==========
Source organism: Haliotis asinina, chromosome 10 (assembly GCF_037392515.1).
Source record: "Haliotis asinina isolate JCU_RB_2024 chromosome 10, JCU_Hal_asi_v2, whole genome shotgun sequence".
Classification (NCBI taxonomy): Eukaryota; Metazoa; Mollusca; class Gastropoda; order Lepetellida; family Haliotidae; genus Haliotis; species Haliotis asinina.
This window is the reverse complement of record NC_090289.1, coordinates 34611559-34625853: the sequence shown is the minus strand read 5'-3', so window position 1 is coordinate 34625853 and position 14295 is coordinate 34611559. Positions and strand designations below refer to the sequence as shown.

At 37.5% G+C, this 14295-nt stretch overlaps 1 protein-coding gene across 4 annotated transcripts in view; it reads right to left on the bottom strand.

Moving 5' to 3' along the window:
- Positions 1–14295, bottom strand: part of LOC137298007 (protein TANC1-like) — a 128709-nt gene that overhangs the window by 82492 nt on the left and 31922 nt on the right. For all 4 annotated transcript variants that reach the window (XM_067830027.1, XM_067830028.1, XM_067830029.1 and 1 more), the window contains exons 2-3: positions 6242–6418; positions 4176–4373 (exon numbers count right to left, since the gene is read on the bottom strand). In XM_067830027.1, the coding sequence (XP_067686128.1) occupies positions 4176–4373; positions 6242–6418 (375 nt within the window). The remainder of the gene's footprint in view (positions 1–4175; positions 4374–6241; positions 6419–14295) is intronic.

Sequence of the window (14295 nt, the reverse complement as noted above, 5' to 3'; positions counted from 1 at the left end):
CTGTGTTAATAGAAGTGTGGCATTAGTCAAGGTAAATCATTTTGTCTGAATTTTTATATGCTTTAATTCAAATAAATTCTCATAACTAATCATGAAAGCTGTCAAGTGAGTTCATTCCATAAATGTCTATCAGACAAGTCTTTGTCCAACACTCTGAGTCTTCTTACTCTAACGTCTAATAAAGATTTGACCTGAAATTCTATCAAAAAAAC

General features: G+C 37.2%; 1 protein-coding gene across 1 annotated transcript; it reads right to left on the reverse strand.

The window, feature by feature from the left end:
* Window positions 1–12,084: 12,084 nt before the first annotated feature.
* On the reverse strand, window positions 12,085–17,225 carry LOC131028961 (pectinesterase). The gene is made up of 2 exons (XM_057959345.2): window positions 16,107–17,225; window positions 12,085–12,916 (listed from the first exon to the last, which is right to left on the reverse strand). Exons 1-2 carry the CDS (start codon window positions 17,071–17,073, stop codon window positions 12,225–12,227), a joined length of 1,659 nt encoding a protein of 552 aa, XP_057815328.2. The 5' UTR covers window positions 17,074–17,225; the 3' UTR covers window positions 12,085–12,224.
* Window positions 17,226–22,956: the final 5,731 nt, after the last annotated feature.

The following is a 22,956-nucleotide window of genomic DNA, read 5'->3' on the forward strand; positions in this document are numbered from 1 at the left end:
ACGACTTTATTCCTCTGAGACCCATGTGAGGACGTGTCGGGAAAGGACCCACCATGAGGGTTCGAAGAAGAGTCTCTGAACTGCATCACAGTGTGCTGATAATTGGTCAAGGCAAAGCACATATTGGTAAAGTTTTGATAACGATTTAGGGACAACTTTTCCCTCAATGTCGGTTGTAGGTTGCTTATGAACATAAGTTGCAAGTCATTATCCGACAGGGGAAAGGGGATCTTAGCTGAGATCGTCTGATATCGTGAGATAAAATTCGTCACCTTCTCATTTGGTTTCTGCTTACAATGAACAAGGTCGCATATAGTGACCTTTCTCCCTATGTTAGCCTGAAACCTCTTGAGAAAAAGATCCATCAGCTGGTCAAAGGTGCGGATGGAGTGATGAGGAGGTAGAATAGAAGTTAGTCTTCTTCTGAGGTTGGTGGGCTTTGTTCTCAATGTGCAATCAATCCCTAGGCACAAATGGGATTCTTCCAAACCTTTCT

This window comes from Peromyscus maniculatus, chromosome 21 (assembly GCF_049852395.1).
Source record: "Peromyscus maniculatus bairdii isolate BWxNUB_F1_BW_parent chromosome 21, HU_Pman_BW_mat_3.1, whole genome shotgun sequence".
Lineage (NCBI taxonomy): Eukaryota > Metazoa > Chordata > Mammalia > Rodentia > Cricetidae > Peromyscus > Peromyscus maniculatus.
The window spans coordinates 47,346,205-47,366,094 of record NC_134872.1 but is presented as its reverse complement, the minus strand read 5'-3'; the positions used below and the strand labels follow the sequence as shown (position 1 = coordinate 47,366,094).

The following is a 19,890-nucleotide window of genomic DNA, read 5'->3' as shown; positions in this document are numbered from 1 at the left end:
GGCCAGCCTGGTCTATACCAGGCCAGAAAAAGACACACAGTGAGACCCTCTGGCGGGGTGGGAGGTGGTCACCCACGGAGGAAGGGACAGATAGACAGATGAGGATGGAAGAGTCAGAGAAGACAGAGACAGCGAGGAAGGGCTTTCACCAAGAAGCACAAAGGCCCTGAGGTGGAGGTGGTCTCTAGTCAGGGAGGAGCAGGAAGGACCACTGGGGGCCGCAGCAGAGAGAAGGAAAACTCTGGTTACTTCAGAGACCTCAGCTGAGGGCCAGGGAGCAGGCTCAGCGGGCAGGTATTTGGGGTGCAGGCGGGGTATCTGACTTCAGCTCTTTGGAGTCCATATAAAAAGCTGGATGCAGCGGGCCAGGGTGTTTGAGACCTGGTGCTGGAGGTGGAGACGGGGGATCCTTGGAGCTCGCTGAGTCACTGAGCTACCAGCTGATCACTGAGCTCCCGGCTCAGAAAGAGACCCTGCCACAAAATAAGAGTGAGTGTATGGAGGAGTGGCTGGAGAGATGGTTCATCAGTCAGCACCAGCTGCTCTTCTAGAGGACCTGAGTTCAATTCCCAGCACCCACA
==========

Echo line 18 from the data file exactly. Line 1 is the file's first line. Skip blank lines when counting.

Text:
Source record: "Peromyscus maniculatus bairdii isolate BWxNUB_F1_BW_parent chromosome 21, HU_Pman_BW_mat_3.1, whole genome shotgun sequence".